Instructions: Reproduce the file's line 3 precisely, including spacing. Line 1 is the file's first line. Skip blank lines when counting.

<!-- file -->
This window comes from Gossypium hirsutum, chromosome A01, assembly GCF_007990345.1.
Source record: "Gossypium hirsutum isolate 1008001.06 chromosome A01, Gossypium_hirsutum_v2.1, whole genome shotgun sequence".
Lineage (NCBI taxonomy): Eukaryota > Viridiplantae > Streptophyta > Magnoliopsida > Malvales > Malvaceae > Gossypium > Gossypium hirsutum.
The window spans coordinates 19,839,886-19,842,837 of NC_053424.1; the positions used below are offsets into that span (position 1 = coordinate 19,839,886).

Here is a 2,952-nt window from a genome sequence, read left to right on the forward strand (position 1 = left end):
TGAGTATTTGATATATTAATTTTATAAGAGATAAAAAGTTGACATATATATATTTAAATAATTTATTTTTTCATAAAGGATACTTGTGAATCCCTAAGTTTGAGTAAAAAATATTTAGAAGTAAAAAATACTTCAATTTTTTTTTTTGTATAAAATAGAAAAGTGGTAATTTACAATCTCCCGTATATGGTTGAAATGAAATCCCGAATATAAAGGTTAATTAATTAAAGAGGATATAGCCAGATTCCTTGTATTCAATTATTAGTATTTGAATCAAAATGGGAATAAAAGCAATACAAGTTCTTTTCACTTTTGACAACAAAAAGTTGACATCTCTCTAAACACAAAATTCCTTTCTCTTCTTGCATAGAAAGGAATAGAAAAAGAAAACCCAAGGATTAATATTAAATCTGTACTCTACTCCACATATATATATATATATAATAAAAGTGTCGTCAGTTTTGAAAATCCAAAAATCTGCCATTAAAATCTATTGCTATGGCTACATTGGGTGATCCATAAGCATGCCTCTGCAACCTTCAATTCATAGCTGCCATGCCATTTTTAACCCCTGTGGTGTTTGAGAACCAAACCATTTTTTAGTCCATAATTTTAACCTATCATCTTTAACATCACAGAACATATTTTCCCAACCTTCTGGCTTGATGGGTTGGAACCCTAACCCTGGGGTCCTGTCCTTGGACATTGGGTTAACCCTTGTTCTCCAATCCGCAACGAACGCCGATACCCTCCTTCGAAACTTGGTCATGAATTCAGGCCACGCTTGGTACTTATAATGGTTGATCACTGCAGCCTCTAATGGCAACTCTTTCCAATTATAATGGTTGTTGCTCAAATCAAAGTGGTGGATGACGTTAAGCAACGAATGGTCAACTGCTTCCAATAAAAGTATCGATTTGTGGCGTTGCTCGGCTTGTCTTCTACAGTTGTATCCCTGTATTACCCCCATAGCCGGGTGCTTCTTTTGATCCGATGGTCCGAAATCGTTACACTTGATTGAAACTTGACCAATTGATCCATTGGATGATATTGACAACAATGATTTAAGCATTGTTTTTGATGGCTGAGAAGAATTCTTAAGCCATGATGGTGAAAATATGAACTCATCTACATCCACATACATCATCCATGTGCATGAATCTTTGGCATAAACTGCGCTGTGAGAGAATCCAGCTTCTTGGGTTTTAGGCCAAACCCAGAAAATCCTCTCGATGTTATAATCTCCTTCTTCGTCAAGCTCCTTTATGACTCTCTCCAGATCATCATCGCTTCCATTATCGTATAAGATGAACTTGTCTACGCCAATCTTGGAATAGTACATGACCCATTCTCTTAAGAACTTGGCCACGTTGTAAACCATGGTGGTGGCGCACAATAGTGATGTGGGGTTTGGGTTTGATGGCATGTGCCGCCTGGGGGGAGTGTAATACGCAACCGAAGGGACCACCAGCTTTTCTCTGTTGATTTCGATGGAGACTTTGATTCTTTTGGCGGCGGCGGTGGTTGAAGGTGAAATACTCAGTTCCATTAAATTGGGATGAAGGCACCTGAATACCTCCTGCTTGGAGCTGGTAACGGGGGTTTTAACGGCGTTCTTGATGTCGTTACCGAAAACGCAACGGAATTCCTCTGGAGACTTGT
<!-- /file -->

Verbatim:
Lineage (NCBI taxonomy): Eukaryota > Viridiplantae > Streptophyta > Magnoliopsida > Malvales > Malvaceae > Gossypium > Gossypium hirsutum.